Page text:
An Ad Grad’s Hard Launch Lesson

Grads are learning that not every startup can succeed

Few comprehend the hyped-today, gone-tomorrow cautionary tales of tech startups better than Deanna McDonald, who’s struggled to bring her mobile app Metropoli to market.

A year ago, McDonald and her two co-founders—all recent Miami Ad School grads—tweeted out a one-minute YouTube video for their product idea then dubbed “Foursquareopoly.”

Blogerati quickly approved the concept, which is a mashup of Foursquare and Monopoly. The app concept was even a Clio Award finalist in the student category.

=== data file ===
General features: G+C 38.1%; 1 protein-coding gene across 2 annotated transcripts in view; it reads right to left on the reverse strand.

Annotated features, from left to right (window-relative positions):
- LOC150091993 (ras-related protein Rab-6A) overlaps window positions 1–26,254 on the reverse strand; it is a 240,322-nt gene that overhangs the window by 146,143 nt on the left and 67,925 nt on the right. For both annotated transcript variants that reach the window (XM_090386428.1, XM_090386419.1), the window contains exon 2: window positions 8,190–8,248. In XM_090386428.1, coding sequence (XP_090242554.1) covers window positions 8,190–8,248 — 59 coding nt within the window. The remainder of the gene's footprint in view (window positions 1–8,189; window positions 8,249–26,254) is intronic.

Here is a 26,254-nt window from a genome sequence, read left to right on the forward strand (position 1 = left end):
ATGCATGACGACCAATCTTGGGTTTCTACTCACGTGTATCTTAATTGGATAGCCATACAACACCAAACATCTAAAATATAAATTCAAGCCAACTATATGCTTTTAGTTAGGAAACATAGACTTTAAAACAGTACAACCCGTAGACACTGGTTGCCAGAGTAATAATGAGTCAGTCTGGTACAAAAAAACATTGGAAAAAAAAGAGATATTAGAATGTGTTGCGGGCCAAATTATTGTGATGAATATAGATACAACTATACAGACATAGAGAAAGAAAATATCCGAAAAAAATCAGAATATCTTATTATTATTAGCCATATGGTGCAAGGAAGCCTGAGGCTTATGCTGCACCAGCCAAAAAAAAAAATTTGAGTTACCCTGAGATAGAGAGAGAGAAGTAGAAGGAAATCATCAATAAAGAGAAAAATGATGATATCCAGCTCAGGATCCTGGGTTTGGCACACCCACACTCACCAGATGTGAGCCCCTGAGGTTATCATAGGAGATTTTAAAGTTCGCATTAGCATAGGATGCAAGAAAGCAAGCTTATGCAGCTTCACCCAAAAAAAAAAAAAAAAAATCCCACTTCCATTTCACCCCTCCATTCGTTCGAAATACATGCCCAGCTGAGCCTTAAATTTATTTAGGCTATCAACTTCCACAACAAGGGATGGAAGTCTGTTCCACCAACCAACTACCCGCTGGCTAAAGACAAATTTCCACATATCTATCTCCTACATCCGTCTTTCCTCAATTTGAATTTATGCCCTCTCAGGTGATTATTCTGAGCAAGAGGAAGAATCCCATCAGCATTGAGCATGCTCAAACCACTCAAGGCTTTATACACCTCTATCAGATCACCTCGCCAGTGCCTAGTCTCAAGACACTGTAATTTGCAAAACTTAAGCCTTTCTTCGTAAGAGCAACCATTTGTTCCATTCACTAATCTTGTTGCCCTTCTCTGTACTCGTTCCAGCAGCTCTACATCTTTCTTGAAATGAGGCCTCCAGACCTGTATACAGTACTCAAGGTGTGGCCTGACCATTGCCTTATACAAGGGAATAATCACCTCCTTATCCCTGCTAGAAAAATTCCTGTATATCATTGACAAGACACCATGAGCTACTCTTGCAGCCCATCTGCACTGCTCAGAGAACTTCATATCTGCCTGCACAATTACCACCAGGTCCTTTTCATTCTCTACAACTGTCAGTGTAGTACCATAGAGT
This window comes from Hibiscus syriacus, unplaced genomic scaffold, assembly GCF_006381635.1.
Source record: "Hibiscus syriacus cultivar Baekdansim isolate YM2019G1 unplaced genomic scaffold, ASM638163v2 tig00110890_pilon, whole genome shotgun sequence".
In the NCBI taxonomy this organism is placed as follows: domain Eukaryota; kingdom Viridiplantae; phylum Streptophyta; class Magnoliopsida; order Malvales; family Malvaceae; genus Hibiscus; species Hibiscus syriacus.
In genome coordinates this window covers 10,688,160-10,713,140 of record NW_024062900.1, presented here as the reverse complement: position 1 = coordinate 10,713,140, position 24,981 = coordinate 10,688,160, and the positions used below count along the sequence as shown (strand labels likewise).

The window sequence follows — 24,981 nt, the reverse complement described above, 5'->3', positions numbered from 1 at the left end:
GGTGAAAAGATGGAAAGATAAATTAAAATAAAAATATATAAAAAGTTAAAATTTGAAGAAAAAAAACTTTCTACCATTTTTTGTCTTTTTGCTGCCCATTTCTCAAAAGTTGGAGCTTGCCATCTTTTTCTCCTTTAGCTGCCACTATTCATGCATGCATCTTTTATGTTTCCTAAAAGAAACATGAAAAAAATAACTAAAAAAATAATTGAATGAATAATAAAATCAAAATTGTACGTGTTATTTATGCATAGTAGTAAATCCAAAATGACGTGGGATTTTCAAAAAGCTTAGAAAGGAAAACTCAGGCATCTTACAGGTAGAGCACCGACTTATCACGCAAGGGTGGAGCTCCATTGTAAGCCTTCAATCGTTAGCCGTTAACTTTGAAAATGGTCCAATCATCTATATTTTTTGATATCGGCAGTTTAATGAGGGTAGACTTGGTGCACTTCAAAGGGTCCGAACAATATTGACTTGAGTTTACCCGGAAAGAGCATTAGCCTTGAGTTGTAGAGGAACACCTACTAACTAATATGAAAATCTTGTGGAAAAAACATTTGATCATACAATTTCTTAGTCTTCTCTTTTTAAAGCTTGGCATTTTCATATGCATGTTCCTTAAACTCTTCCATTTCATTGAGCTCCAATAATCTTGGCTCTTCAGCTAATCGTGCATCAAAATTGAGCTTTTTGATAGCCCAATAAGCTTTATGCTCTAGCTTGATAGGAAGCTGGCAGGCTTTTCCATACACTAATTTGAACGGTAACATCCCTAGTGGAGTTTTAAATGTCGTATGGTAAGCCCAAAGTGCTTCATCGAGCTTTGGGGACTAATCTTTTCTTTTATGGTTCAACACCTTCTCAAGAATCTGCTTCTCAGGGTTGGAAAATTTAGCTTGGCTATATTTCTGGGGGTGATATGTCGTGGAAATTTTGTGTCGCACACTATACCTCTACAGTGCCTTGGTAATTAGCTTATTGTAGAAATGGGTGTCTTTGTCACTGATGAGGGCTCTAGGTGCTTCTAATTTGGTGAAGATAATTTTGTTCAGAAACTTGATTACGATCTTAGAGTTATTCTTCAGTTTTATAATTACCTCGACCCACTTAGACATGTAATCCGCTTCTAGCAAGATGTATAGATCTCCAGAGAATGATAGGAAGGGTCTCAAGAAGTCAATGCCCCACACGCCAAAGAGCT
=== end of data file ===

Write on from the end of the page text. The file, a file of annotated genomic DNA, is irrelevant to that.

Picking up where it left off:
To avoid trademark tussles, the product was renamed Metropoli.

They got a few nibbles. Ad agencies and marketers from far-flung places like London and Bangalore emailed McDonald wanting to learn more.

But that’s as far as things went. McDonald & Co. failed to attract investors and were unable to afford a developer to build the app. “We are still really eager to do it,” she said. “But it’s definitely been hard for us coming from the advertising students’ point of view. We could have used someone with startup experience on our side.”

For every Foursquare, there are hundreds like Metropoli that arguably could succeed with a change in course. Tanya Menendez co-founded online vintage store Brooklyn Bakery two years ago, but recently pivoted to launch Maker’s Row, a Web-based firm connecting U.S. manufacturers with fashionistas. “If it isn’t working out, start something new,” she advised. “Focus on a project you know is going to click.”